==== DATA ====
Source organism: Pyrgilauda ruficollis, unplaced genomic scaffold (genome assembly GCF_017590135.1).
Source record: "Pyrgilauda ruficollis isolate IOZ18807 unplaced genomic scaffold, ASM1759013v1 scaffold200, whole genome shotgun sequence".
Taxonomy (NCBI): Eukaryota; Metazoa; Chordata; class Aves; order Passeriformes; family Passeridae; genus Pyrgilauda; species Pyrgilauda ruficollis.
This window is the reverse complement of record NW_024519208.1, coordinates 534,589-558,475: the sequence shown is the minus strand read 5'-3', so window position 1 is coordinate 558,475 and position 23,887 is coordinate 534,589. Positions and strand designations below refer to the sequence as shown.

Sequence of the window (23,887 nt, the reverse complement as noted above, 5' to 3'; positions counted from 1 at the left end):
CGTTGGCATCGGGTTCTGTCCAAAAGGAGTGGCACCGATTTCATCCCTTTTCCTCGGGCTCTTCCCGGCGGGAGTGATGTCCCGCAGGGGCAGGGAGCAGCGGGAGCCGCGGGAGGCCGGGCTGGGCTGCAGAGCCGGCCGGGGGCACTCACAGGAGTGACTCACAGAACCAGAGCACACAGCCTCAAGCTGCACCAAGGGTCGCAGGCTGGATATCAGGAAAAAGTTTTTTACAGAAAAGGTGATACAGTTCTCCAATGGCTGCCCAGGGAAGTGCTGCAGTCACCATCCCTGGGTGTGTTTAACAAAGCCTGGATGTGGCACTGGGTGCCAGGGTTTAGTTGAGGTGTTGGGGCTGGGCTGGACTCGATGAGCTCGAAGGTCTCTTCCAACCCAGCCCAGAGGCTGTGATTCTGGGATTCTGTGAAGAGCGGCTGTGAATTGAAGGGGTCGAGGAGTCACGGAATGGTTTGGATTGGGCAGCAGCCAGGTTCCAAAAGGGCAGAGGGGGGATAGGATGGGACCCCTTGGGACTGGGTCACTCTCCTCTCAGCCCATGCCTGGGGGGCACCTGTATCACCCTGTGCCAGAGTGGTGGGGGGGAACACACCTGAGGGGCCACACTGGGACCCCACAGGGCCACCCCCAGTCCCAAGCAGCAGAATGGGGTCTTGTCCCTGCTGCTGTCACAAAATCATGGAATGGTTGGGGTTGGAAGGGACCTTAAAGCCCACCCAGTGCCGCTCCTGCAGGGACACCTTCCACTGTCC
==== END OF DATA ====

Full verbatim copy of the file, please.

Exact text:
Source organism: Pyrgilauda ruficollis, unplaced genomic scaffold (genome assembly GCF_017590135.1).
Source record: "Pyrgilauda ruficollis isolate IOZ18807 unplaced genomic scaffold, ASM1759013v1 scaffold200, whole genome shotgun sequence".
Taxonomy (NCBI): Eukaryota; Metazoa; Chordata; class Aves; order Passeriformes; family Passeridae; genus Pyrgilauda; species Pyrgilauda ruficollis.
This window is the reverse complement of record NW_024519208.1, coordinates 534,589-558,475: the sequence shown is the minus strand read 5'-3', so window position 1 is coordinate 558,475 and position 23,887 is coordinate 534,589. Positions and strand designations below refer to the sequence as shown.

Sequence of the window (23,887 nt, the reverse complement as noted above, 5' to 3'; positions counted from 1 at the left end):
CGTTGGCATCGGGTTCTGTCCAAAAGGAGTGGCACCGATTTCATCCCTTTTCCTCGGGCTCTTCCCGGCGGGAGTGATGTCCCGCAGGGGCAGGGAGCAGCGGGAGCCGCGGGAGGCCGGGCTGGGCTGCAGAGCCGGCCGGGGGCACTCACAGGAGTGACTCACAGAACCAGAGCACACAGCCTCAAGCTGCACCAAGGGTCGCAGGCTGGATATCAGGAAAAAGTTTTTTACAGAAAAGGTGATACAGTTCTCCAATGGCTGCCCAGGGAAGTGCTGCAGTCACCATCCCTGGGTGTGTTTAACAAAGCCTGGATGTGGCACTGGGTGCCAGGGTTTAGTTGAGGTGTTGGGGCTGGGCTGGACTCGATGAGCTCGAAGGTCTCTTCCAACCCAGCCCAGAGGCTGTGATTCTGGGATTCTGTGAAGAGCGGCTGTGAATTGAAGGGGTCGAGGAGTCACGGAATGGTTTGGATTGGGCAGCAGCCAGGTTCCAAAAGGGCAGAGGGGGGATAGGATGGGACCCCTTGGGACTGGGTCACTCTCCTCTCAGCCCATGCCTGGGGGGCACCTGTATCACCCTGTGCCAGAGTGGTGGGGGGGAACACACCTGAGGGGCCACACTGGGACCCCACAGGGCCACCCCCAGTCCCAAGCAGCAGAATGGGGTCTTGTCCCTGCTGCTGTCACAAAATCATGGAATGGTTGGGGTTGGAAGGGACCTTAAAGCCCACCCAGTGCCGCTCCTGCAGGGACACCTTCCACTGTCC